judit lázaro moyano

developer, philologist & tightrope walker


There was a time when I wanted to be part of the university's maelstrom as a professor. That image is somehow blurry now that I can't even remember what literature tasted like or how its shapes looked to my eyes. There was a moment when I used to write, too - a distant one, just as many others. These days, the languages I speak the most are halfway through what humanities told me and what those devices that always fascinated me appeared to speak. Not a natural language, not an inherited one, and yet an efficient tool capable of translating our commands into a concise, clear, and precise syntax. What a surreptitious stream those opaque boxes, keys, and wires seemed to keep inside, just as if they contained an expansion of different universes away from our understanding.

After all this time, there are moments when I still fantasize about the idea of making all these wishes converge into the same point. That's terrifying, somehow: how could we combine such antagonistic realities, constantly fighting and questioning each other? For that, I have no answer. I still have a voice, though, and several different tones and tongues converge into it.

If you'd want to know how they managed to do so, bear in mind that I based this blog on the following sections:

  1. Articles. It happens to host... articles.
  2. Links. Not-so-long exerpts that I happened to consider brain food, with only few personal thoughts on the matter.
  3. Photos. These specific photos and image assets are plain ol' copyright - unless I indicate a different author.
  4. Utils. Downloadable goodies all around.
  5. /tecnoMazov. It displays a list detailing my setup (office & nomad), gear, software and configs as a developer.

As for its key features, here are some of them:

  1. Changelog rendering.
  2. Day'n'Nite theme switcher.
  3. EXIF metadata extraction.
  4. JSON feed.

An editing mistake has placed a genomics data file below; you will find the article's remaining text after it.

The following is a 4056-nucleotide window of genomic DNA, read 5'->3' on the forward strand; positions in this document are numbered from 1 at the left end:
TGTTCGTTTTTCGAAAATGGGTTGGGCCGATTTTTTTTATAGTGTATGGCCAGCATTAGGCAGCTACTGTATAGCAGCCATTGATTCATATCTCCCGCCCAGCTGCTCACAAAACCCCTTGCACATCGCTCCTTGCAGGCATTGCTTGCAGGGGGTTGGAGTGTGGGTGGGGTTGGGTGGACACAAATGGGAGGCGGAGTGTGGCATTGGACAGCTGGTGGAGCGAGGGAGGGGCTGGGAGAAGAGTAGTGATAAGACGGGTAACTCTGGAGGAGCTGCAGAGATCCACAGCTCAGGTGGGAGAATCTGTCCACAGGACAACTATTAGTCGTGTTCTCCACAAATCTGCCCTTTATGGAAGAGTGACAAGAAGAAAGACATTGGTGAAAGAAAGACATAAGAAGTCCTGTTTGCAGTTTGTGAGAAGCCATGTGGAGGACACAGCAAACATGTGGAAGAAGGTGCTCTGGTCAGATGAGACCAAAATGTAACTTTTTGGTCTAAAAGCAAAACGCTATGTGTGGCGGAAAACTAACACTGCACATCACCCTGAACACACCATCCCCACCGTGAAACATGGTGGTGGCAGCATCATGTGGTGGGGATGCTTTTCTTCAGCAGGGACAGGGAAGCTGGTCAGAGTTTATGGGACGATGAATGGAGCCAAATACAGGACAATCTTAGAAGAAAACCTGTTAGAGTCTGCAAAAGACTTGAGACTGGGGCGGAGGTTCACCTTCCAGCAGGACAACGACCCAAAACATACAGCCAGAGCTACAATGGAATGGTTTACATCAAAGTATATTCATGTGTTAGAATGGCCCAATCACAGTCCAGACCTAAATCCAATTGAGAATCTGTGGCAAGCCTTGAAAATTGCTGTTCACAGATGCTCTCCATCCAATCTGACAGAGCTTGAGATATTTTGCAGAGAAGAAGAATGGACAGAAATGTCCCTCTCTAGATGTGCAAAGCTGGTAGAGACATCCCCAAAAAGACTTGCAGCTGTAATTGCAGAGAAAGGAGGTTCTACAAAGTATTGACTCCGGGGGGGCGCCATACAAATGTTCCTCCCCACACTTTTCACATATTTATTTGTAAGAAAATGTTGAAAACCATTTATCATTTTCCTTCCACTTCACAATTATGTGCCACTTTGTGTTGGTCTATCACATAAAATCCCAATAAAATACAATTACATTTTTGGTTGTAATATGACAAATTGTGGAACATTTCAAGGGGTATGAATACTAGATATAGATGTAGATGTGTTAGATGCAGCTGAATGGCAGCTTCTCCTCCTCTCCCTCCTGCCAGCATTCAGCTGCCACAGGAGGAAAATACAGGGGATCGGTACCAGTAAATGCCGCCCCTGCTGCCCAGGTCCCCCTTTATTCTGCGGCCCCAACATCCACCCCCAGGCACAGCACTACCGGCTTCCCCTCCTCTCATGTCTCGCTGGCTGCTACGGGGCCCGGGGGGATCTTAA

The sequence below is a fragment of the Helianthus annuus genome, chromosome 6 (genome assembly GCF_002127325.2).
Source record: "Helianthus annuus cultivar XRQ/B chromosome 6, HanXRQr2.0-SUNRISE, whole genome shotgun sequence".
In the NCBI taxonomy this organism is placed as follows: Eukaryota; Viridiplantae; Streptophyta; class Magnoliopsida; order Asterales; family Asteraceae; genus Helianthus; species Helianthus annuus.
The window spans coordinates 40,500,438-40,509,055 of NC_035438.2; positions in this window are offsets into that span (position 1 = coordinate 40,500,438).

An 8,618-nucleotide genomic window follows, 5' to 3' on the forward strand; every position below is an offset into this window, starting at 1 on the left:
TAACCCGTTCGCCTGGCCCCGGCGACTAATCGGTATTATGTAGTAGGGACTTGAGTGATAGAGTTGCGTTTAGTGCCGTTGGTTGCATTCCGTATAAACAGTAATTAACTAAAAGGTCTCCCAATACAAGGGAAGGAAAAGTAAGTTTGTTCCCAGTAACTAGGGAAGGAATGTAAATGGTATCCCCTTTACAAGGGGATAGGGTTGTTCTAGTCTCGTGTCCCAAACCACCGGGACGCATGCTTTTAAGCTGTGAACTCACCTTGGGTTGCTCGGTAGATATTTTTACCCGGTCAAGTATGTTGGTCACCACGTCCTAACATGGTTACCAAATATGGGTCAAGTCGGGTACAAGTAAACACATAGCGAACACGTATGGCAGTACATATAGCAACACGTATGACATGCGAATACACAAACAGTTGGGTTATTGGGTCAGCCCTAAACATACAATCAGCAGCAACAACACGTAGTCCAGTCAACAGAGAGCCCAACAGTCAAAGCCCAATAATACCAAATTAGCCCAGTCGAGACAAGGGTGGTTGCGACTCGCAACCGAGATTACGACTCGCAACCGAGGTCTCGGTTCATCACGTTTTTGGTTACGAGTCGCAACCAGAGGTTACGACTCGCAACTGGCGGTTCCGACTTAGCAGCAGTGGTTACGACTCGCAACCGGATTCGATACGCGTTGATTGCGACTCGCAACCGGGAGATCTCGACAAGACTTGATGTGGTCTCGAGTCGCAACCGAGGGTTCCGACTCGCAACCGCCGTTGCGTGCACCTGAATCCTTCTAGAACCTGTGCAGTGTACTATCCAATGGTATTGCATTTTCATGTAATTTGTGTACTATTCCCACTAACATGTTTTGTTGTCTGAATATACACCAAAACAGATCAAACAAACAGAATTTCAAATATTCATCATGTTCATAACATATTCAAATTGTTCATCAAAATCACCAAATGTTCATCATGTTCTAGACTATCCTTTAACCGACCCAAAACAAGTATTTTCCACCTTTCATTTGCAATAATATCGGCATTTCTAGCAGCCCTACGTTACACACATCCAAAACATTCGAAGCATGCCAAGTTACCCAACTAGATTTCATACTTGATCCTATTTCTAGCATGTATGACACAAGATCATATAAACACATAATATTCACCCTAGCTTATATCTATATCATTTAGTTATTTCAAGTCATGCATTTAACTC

5. Global search.
  6. Tags & Related Posts.

This little creation that aims to provide me with the necessary tools to conciliate my many realities, also known as karamaBlog, is built as a statically exported site using Astro and TypeScript. Although the majority of components are either Astro components or native Web Components, there are some React ones loaded client-side, too. This combination offers the best of both worlds: the speed and efficiency of Astro for static site generation, the type safety and developer-friendly features of TypeScript, and the dynamic interactivity and reusable components provided by React. This synergy results in a performant, maintainable, and feature-rich web application, ensuring an optimal user experience that I know I will never achieve, but here we are, guys: still trying.

When it comes to the styles, they are based on a combination of basic global styles, component-specific ones, the incorporation of CSS modules, and other peculiarities I would have never achieved without Auregan Nedelec and her genuinely touching logos, illustrations and ideas.

Since karamaBlog serves as an extension of the brand used in my recent works (as it happens with this exact same portfolio), I wanted to maintain similar aesthetics, patterns, and a general vibe, ensuring a cohesive and familiar user experience. At the same time, I also wanted to reproduce a sense of evolution beyond technical details and features. However, since this site aims at providing personal access to what’s supposed to be a solitary path, it felt more accurate (and even honest) to represent it as a single individual wandering an immense landscape empty of everything, encountering impossible obstacles, and yet overcoming them not because of their ability but due to a deeper, almost dark power.

Consider this place either a healing field, either a personal Shadow of the Colossus, dear Wander.

Showcase image no. 1 for karamaBlog
Showcase image no. 2 for karamaBlog
Showcase image no. 3 for karamaBlog
Showcase image no. 4 for karamaBlog

Tools & Technologies The tech stack I was involved with.

  • Astro
  • CSS
  • React
  • TypeScript
  • Shell
  • YAML